I’d be delighted to help you with your dendrobium. Pictures would be so helpful. From what you’ve said so far, it is possible this is entirely normal. Dendrobiums will produce new canes one year, but they don’t produce blooms on the new canes until the following growing season. You can send further info and some pictures to [email protected] and I’ll try my best to help you.

  11. Hello,

    I just threw out a Dendrobium (terminally, it’s on the compost heap in small bits) because I’ve never managed to get it to re-flower. My girlfriend bought one about 5 years ago, in full flower, and when it produced keikis gave me a couple. Both of us tried to grow these, but have never had any flowers since from the keikis or the original plant (and she’s usually quite successful getting phalaenopsis to reflower).

    I did try feeding the plant, though probably not as often as you recommend, and over the years tried watering it more or less to see if that made any difference. It didn’t. It always looked fairly healthy and did keep on producing keikis, however.

    I have one single stem left, so could make a final attempt to grow these plants. Any comments on why we might have been so unsuccessful getting them to reflower?

    1. Author

      Hi Piers
      Dendrobiums can be a little tricky to get to rebloom, but the most important thing is temperature variation. It is essential to expose your dendrobium to cooler nighttime temperatures of 50-60 °F (10-15°C) for about 4 weeks, ideally in November/December, with daytime temperatures of up to 70 °F (21°C) to have any chance of getting your dendrobium to flower. It is the cooler temperatures and temperature variation between day and night that triggers the plant to develops new buds. It sounds like you doing well with all other aspects of care, but this is the missing piece of the puzzle. Also remember to cut way back on watering from October to January, keeping the potting medium fairly dry.
      Best of luck with your dendrobium.

  12. Hi! I am Barlène Vencatapillay from Mauritius. I have a dendrobium plant at home. But, it is not growing so well. It is planted in charcoal. Any advice, please?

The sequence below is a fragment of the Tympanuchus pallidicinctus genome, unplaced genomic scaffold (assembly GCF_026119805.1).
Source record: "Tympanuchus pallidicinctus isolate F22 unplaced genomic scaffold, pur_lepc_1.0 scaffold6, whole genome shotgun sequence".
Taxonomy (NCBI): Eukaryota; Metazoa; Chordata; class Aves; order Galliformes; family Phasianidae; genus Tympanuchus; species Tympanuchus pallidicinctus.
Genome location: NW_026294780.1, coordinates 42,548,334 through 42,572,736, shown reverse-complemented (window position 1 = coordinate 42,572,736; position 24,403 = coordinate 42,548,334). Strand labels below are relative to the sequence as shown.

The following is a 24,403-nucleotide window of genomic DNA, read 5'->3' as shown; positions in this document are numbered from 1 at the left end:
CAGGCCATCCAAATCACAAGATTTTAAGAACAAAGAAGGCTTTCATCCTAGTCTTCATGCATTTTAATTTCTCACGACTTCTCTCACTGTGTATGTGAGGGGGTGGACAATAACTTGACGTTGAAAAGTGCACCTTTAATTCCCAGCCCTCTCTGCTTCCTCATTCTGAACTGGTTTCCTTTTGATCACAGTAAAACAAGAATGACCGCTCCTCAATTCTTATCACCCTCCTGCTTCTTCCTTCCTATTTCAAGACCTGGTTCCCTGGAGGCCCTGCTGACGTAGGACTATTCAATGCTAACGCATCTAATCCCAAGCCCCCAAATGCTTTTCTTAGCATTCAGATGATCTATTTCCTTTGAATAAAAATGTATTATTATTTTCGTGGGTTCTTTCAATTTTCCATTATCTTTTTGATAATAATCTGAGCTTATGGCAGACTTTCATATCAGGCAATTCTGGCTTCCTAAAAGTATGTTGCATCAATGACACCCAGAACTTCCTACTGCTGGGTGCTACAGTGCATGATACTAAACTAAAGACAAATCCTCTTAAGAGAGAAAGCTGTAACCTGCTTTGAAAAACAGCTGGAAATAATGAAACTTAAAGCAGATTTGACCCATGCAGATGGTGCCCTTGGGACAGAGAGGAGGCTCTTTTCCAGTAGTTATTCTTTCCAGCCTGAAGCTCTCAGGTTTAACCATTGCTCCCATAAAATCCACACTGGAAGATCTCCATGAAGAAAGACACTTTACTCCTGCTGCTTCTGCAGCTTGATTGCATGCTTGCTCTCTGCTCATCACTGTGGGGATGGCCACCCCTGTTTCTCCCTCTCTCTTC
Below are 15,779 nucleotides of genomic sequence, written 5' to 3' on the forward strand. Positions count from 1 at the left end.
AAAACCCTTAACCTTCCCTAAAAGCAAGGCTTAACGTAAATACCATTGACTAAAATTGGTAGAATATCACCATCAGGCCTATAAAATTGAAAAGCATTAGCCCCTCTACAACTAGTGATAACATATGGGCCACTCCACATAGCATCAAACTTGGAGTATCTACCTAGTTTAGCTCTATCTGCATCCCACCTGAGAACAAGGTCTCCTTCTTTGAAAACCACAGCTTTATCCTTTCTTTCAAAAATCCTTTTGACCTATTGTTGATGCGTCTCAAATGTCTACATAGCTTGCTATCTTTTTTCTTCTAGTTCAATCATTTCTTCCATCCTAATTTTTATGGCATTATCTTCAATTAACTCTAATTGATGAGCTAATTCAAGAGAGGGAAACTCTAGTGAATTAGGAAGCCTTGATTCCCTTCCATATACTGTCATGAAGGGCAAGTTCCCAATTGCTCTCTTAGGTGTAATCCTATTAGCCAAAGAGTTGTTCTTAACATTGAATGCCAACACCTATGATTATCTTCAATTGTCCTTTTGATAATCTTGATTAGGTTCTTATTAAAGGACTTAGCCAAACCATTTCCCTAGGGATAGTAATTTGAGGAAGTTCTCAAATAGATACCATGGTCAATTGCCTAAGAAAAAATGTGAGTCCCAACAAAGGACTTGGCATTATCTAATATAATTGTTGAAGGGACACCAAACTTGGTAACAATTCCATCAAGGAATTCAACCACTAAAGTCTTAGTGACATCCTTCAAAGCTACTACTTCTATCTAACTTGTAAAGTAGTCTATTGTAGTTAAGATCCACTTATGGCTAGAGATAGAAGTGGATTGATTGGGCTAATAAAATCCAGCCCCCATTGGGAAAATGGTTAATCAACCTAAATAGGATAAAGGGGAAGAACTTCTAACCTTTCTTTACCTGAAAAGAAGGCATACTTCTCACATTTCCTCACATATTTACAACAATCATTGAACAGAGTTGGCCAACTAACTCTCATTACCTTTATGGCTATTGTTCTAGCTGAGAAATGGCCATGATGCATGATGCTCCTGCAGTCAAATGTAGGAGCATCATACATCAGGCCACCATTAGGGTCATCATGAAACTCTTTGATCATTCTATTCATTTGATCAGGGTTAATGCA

1. Author

      Hi Barlene
      Other than the advice in this article, if you’d like to email me a picture or two of your plant, I can give you some specific advice. My email is [email protected]

  13. Last year I had found a large dendrobium orchid that was bound for the trash. I didn’t know what to do with it but it had a kaki growing from it. The original plant was very yellow and the leaves were early all gone. I cut off the kaki and planted it in a bark and moss mix in a plastic pot with holes in it, and put that pot into a clay pot. Once in a while I soaked the kaki and allowed it to drain before returning it to the clay pot and IT STARTED TO GROW ROOTS! It now has some healthy leaves, lots of white roots in the pot, and a small white bump growing from the side of it. It is about 5 inches tall. What is the bump? Could it be a flower spike forming? I would love to know what colour of orchid I have.

    Thanks in advance.

    1. Author

      Hi Eva
      It sounds like you are getting on really well with your plant. I’m not sure from your description what the white bump is, but if you send a photo to [email protected] I should be able to identify it.
      Many thanks

  14. Thank you. You have answered all the questions I needed to care for my orchid .

  15. Exactly the kind of guide I was looking for! Been after a Dendrobium for a while, and finally picked one up today.
    I have some questions about the potting mix however, for my Phalaenopsis I use a bark mix that has little ceramic pieces in, and i give the plants a good soak when they show signs of needing water.
    Are Dendrobiums also happy in a bark+ceramic mix, or must they have soil or some other mix that retains a lot more water? I’m not entirely sure if their water requirement is much higher than the Phals, or if it’s similar.
    Do the roots of Dendrobiums also like the light/air and prefer to be planted in a clear pot?
    Thanks so much for the guide!

    1. Author